I saw a posting on Fedora Planet entitled, The GNOME wars and just had to respond. Since I put some effort into my comment, I decided to post it here as well.
Your statements are a gross oversimplification of the situation... specifically with regards to GNOME 3 / Shell and Ubuntu Unity.
To date Canonical still has not learned how to properly collaborate with all of their upstreams. Some they have, some they haven't. GNOME is one that they haven't. It took Novell and Red Hat a while to get it right with GNOME and they made their share of mistakes along the way... or at least that is my understanding. The main problem is that in its dealings with GNOME, Canonical would provide completely done software/libraries without much prior collaboration with the GNOME developers on why the library was needed, what needed to be in it, and if any other already existing libraries could have accommodated some or all of the functionality. Just like with Linux kernel development, the developers prefer to be in the loop on developments and having some input and feedback rather than getting a big code dump out of nowhere.
Did Canonical read into that... that Red Hat, which does employ some of the top tier GNOME developers, was trying to block their code? Maybe they did... who knows. Was Red Hat actually trying to block their code? From the top (Red Hat management), absolutely not. That doesn't mean that one or more developers didn't turn their nose up at Canonical, which is possible... but I strongly doubt it. GNOME is a mature community with a wide range of participation from many companies (including Red Hat) as well as independent developers... and Red Hat does not control GNOME.
What we have here is Canonical wanting to have more control over the things that they care about (usability)... with the GNOME and Canonical developers having clashing differences in design decisions. That's all. While some may have reasons to play it other ways, that doesn't make it true.
I actually WISH there were a "war" between Red Hat and Canonical because that would be mean that Red Hat cared more about the desktop. Fedora cares about the desktop, but Red Hat, not so much. While Ubuntu Server may be becoming more popular on servers, I don't think it has eaten into Red Hat's business too much. Even if it had, and Red Hat was trying to be at "war" with them, I doubt they'd do it through GNOME. Ubuntu Server doesn't even ship with a desktop environment.
Who will win? No idea. I'm not even sure there has to be a winner. I've tried both GNOME 3 Shell (in Fedora 15 Alpha) and Ubuntu Unity (in Ubuntu 11.04 Alpha 3). GNOME 3 Shell seems much more polished and streamlined to me. I still haven't quite figured out Unity. If Unity matures and is liked by enough people, other distros will probably add it as an option. If GNOME 3 Shell does well, perhaps Canonical will change its mind. In any event I don't think we'll be able to tell much from the initial releases of either one. It will take time and a few release iterations for things and users to settle.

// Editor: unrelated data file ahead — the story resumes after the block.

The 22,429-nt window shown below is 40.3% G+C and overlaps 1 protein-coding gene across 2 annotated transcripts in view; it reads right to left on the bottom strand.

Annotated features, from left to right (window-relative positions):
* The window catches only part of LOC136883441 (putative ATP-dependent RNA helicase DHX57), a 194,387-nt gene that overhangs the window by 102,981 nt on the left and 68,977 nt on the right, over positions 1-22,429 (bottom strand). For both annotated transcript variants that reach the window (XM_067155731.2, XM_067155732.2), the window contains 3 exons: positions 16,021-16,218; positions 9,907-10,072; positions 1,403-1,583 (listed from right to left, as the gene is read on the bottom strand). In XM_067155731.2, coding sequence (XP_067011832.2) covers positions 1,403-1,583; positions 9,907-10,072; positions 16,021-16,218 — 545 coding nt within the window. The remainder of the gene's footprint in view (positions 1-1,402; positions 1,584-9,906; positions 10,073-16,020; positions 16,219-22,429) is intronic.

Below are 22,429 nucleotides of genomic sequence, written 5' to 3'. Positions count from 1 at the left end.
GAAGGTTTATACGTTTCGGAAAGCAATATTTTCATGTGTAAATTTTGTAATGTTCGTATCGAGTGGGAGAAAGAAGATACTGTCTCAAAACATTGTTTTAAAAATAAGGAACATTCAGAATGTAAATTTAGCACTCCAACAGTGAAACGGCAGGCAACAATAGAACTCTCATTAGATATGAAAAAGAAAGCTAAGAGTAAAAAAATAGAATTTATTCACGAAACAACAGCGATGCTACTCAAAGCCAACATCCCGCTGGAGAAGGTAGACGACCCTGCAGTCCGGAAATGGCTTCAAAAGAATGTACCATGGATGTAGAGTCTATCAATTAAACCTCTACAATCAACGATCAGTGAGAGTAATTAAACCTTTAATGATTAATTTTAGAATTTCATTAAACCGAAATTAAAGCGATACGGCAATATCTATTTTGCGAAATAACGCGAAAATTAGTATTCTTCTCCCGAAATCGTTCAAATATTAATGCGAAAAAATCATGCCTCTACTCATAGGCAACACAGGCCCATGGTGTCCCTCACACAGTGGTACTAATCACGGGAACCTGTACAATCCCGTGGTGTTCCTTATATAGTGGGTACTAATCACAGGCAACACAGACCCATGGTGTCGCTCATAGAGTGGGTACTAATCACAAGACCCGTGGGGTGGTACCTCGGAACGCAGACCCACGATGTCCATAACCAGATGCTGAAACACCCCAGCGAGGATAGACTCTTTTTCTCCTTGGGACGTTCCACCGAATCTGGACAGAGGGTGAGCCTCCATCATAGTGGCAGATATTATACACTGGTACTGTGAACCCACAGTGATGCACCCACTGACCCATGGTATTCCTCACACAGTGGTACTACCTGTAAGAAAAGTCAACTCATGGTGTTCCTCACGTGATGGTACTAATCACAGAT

Having both, at least for the short term, will be a good thing as each project will work harder to compete with the other. For the long term, I'm not sure.
As always, I appreciate your postings as they make me think... and quite frequently, respond. :)
TYL, Scott Dowdle
The meeting went pretty well last night although the attendance could have been better... but hey... it was darn cold outside so the weather wasn't co-operating.
In attendance were: Anish Bharata, Scott Dowdle, David Eder, Srinivas Gumdelli, Walter Neary, Jordan Schatz
Srinivas gave a presentation on Web-based Desktops / OSes and briefly demoed EyeOS. He also showed a short (~15 minutes?) video of Richard Stallman talking at a recent conference. I don't recall the name of the conference and I can't seem to find a copy of the speech online so if someone could provide me a link to that, I'd appreciate it. I also loaned out the books Free as in Freedom and Just for Fun to Srinivas and Anish.
I (Scott) showed GNOME 3 Shell on Fedora 15 Alpha, and Unity on Ubuntu 11.04 Alpha 2. Walter helped out showing Unity. We discussed how the upcoming releases of Fedora and Ubuntu will have a radically different user interface replacing GNOME 2.x... and how users might react to the changes. We also talked a about the community response to the KDE project's transition from the KDE 3 series to the 4 series and how that might be some indicator of how the changes in GNOME might go.
I think this was Walter's first meeting but he is very active in the #ubuntu-montana channel on the Freenode IRC channel. It is hard for Walter to attend meetings because he usually works evenings.
Jordan was a first time visitor. He is an independent web developer who specializes in LAMP programming. He mentioned he is looking for an accomplished Java programmer for one or more upcoming projects... so if you know anyone, please speak up. I hope our group interested him enough to attend future meetings. I asked him if he had anything he might be interested in giving a presentation on and he said he would consider doing two if there was interest: 1) NoSQL databases, MongoDB as an example, and 2) The Lisp programming languages. I told him that I was interested in both of those topics so hopefully we can get him to present one or both of those over the next few meetings.
Below are some links to articles or videos that were mentioned during the meeting.
The eyeOS web desktop
First look at Ubuntu "Natty" and the state of Unity
Why is Ubuntu 11.04 switching to Unity?
Shuttleworth: Unity shell will be default desktop in Ubuntu 11.04
Revolution OS documentary (Flash video)
General Discussion - Topics that came up included...